Skyfall = Bond fall

I finally caught the new James Bond movie Skyfall this week and I was entertained but ultimately left deflated. The movie starts brightly, like a rocket flaring into space, but soon burns out. Apart from a few glowing parts on re-entry, this Bond film falls through the sky to a dank end at the movie’s titular location.

***Spoiler caution***
***I’ve tried to avoid giving plot details but if you haven’t seen the film…***

Before going any further I should say I have seen most, if not all, the Bond films over the years, but only once or twice so I am no Bond expert. I’m sure there are people far more qualified than me to dissect story arcs and continuity etc. Nevertheless, there are a few basics you expect from a Bond movie:

Bond – a confident charmer who is good with a gun and successful with the ladies (up to a point).
Bond “girls” – usually sexy, sometimes conspiratorial, sometimes oppositional, not always just eye-candy.
Exotic locations – the tourism industry must adore Bond.
Gadgets – cars with ejector seats and machine guns, exploding pens etc.
Villains – usually megalomaniacs with a quirk.

Bond has been moving in a slightly different direction since the box office success of Jason Bourne and some of that has been necessary to move with the times. But there is only so much you can change before you start to lose the essence of what made something special in the first place.

In reverse order, here are my thoughts on the five Bond basics above and how they played out in Skyfall:

Villains – Javier Bardem was a good choice to play a Bond baddie. He generally looks the part, although his blond mop did grate with me occasionally. Imagine former Bond villain Jaws in a Boris Johnson-esque wig and you’ll get the idea. Bardem has to walk a fine line between acting diabolically (not diabolical acting) and over-egging it. Generally he stays the right side, but there are one or two moments where I thought he strayed beyond. Bardem’s character is let down by a script which drags this supposed evil genius out of his lair and into a foggy shoot-out.

Gadgets – Nicely played in Skyfall, which might seem odd when all Bond is given is a gun and a radio transmitter. Possibly the best line of the movie comes from Q, who asks Bond: “What did you expect? An exploding pen?”
Bond does get reacquainted with a favourite old car though and this happily satisfies this requirement, particularly on the 50th anniversary. It also leads to a nice comic line.

Exotic locations – The movie starts with a wonderful action sequence in Turkey and a well-shot casino scene in Macau, before moving on – all too briefly – to the bright lights of Shanghai. Throw in a beautifully filmed deserted island and everything’s looking pretty good. The problem is I doubt we’re half-way through the movie at this point. From there the action heads to Britain. While it is nice to see a bit of Bond’s motherland, the action dwells here too long. The movie becomes like the remnants of a hurricane that has blown itself out over Florida, crossed the Atlantic and settled as a depression over the UK, bringing a steady drizzle for days on end.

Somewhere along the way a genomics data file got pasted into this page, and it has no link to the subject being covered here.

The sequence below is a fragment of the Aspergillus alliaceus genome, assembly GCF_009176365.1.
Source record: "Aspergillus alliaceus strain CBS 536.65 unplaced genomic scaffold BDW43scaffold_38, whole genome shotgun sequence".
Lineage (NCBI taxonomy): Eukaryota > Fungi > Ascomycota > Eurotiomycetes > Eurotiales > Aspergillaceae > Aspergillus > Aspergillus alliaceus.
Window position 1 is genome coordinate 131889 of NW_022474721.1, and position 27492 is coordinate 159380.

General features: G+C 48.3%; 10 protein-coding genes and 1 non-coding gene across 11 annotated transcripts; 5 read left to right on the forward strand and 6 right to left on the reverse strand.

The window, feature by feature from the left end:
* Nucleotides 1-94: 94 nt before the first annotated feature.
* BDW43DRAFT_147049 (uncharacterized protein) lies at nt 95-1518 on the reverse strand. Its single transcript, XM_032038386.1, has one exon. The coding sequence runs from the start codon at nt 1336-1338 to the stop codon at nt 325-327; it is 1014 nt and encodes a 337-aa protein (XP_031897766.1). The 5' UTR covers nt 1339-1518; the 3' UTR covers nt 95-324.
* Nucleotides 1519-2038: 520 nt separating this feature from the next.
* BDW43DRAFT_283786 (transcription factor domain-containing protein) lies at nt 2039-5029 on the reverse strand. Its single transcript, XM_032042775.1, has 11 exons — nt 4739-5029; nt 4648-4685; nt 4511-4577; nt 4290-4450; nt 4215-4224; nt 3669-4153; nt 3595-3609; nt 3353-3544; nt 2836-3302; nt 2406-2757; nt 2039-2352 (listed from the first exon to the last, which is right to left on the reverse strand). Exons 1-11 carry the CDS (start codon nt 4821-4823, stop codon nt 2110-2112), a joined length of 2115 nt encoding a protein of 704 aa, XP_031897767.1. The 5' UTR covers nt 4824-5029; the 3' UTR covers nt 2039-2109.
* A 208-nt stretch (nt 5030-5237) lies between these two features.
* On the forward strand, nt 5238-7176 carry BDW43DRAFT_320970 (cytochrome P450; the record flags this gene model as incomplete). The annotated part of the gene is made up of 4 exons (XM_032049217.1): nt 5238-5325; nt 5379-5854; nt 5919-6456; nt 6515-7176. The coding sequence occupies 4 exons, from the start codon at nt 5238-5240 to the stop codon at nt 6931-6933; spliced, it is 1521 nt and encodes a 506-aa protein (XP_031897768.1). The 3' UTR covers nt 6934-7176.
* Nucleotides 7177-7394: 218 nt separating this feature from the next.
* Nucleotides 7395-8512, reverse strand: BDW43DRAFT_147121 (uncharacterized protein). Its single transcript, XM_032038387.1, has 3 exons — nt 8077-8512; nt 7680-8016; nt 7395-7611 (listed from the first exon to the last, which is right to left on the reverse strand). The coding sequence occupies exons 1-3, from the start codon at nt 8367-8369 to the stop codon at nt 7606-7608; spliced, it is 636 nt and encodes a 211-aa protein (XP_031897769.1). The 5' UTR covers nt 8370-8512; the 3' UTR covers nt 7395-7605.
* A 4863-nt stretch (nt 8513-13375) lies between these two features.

Bond “girls” – Women in Bond films will probably never be totally politically correct, but I thought there was a backwards step here. One moved from fieldwork to a desk job, another was shown incapable of firing a gun and left in the protection of two men, and the third was used and unceremoniously shot without putting up a fight. All the women in this movie ended up appearing weak and I don’t think it needs to be like that in a modern Bond. I seem to remember plenty of Bond girls had some fight about them and that was sadly lacking here.

Bond – This was another disappointing part for me. Bond should have some mystery about him, but here we see him vulnerable and we learn, in my opinion, too much about where he comes from. All too predictably, it’s not a council house. Maybe it never would have been, but I liked the thought that Bond could have come from anywhere and got where he got because he was good at what he did. He was still shown to be good at what he does (although officially he’s not) but the mystery has gone. When these details are revealed, I am also left wondering when he will don his bat-suit.

Finally, a note on the storyline. It seemed a bit flabby to me. I could go into this in some depth, but I think it suffices to say I noticed people around me fidgeting like they were getting bored during some of the elongated sections between action sequences. It felt like there was an attempt to fuse elements of Tinker Tailor Soldier Spy into Bond and the hybrid didn’t quite work.

It all contributed to the feel of a November fireworks display that gets rained off half-way through – how terribly British!


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